Aluso and Mburu: Now is the Time! invest in Africa’s future health

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As outbreaks continue to rise, we must ask ourselves: are African leaders willing to invest to make our imagined pandemic-proof future a reality? 

Photo credit: Pool

In March 2020, Indian author and activist Arundhati Roy wrote, “Historically, pandemics have forced humans to break with the past and imagine their world anew. This one is no different. It is a portal, a gateway between one world and the next.”

For Africa, the Covid-19 pandemic has not only forced us to imagine a different future but to urgently act for one where the continent can stand on its own against pandemic threats. As outbreaks continue to rise, we must ask ourselves: are African leaders willing to invest to make our imagined pandemic-proof future a reality? 

The inequities that Africa has faced in accessing vaccines, tests, treatments, and even personal protective equipment (PPE) have been yet another reminder that charity models to address African health priorities are unreliable, particularly during global pandemics. In response, African leaders have committed to an ambitious pandemic prevention, preparedness, and response agenda for the continent.

But as leaders gather in the coming week for both the second Conference of Public Health in Africa (CPHIA) in Kigali and the U.S.-Africa Leaders’ Summit in Washington, DC, words of commitment won’t be enough. Now is the time to ensure commitments are turned into actions supported by the resources necessary to turn the tide in the fight against pandemic threats across the continent — including polio, malaria, Ebola, COVID, AIDS, TB, and others.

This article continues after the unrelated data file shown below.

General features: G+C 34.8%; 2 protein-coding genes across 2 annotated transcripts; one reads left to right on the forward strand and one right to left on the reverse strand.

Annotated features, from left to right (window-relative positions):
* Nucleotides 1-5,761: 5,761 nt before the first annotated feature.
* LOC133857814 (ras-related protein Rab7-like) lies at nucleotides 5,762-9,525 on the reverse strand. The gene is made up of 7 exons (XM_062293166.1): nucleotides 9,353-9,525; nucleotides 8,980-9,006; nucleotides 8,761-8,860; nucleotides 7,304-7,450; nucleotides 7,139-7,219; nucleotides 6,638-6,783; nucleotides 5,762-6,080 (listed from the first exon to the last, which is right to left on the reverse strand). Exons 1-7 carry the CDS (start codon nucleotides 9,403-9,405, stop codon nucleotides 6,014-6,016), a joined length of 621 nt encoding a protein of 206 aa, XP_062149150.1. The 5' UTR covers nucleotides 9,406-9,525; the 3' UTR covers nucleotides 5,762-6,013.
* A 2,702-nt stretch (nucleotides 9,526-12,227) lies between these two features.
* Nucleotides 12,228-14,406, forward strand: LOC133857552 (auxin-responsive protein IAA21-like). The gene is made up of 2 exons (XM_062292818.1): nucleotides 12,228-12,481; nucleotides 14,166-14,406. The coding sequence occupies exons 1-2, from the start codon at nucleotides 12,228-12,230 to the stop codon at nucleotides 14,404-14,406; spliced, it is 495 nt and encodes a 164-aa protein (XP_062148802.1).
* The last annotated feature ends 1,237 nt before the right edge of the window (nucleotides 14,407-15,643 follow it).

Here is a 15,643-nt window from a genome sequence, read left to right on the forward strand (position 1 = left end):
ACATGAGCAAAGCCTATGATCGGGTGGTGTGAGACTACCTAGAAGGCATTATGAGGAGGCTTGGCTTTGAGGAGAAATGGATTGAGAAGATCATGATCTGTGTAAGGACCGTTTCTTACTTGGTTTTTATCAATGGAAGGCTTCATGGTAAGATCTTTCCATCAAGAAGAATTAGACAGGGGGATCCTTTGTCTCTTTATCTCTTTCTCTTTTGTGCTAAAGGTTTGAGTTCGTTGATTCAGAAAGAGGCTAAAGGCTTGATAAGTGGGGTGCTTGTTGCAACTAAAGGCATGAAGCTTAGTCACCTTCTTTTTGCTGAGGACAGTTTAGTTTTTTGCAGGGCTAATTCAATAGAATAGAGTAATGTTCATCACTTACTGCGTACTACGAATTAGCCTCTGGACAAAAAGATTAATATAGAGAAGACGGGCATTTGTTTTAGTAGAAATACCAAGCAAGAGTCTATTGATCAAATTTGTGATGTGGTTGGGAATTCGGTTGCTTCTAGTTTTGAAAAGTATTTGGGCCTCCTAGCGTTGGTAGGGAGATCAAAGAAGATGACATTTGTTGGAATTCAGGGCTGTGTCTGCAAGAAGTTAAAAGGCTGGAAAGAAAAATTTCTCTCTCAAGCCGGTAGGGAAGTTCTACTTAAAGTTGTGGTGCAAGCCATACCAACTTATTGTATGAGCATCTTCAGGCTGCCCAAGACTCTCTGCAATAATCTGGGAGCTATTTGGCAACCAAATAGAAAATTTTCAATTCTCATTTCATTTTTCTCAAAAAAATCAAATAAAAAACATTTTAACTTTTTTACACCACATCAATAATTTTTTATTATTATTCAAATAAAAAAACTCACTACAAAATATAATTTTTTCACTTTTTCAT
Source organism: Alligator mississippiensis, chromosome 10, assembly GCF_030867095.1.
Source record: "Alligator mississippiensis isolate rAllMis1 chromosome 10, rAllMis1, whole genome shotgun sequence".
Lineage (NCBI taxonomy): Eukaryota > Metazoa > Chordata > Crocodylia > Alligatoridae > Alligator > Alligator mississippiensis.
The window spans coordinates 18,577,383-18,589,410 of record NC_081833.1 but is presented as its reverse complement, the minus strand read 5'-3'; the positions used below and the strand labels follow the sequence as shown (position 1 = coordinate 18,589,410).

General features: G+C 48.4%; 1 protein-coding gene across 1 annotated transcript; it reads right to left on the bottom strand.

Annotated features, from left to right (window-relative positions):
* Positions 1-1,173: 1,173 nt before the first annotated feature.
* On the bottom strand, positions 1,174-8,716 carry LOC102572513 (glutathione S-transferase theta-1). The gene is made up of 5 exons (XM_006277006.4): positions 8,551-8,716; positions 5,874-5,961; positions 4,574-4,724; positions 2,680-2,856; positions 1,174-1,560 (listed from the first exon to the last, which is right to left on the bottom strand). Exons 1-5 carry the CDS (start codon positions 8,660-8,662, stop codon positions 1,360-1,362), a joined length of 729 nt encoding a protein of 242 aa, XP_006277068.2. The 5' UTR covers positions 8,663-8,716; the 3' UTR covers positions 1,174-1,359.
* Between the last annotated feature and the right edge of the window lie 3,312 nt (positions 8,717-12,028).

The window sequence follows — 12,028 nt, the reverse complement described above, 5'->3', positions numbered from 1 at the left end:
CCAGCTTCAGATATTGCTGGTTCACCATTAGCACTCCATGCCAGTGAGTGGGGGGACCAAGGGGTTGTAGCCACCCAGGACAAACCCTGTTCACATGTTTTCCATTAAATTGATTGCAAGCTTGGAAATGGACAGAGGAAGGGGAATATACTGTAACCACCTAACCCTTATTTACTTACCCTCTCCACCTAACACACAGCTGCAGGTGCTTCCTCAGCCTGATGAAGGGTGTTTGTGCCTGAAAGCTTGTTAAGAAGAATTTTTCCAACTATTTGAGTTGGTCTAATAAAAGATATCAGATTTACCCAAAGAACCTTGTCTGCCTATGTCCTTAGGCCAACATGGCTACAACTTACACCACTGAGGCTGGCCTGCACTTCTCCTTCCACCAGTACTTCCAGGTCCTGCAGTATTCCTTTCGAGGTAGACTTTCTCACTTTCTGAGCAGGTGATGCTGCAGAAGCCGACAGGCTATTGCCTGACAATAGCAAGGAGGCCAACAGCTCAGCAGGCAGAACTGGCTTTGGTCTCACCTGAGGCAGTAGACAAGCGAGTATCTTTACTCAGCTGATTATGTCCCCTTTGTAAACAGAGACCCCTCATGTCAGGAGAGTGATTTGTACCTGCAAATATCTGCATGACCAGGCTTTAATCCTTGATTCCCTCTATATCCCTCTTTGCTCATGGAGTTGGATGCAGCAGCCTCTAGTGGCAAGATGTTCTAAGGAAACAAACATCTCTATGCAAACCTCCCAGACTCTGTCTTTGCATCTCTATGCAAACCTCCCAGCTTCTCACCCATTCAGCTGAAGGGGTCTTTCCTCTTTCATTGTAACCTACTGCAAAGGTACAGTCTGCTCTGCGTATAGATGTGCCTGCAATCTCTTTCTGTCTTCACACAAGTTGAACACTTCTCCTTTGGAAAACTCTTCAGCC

The proposals and initiatives African leaders have put forward thus far show promise and indicate that lessons are being heard. But, are they pushing past the tendency to simply document lessons rather than take action on lessons learned? Perhaps the boldest indication that the Africa Union is taking the continent’s health agenda seriously in the aftershock of COVID-19 was the decision to elevate the Africa CDC to an autonomous public health agency, giving it even a stronger mandate to drive its vision of a “New Public Health Order” for the continent.

To address the perennial shortfall of essential medical countermeasures for routine and emergency public health needs, the Africa CDC has established the Partnership for Africa Vaccine Manufacturing, which has developed an audacious 20-year plan with a projected $30 billion investment. The plan lays out ambitions for Africa to produce 1.5 billion vaccine doses by 2040 to meet 60 of its needs, compared to the less than 1 percent it meets today.

These and other initiatives, if translated into actions, are perhaps Africa’s best chance to advance its health sovereignty and security. However, the domestic financial commitment to these bold plans and ideas remains meager and uncertain. Contrary to the envisioned future, a recent World Bank report shows that health spending in Africa is actually dropping.  

So, what will it take for African leaders to mobilize new and additional resources for Africa’s future health vision? While it is undeniable that governments in the continent face adverse conditions to expand the available pool of resources, leaders have choices and alternatives to explore.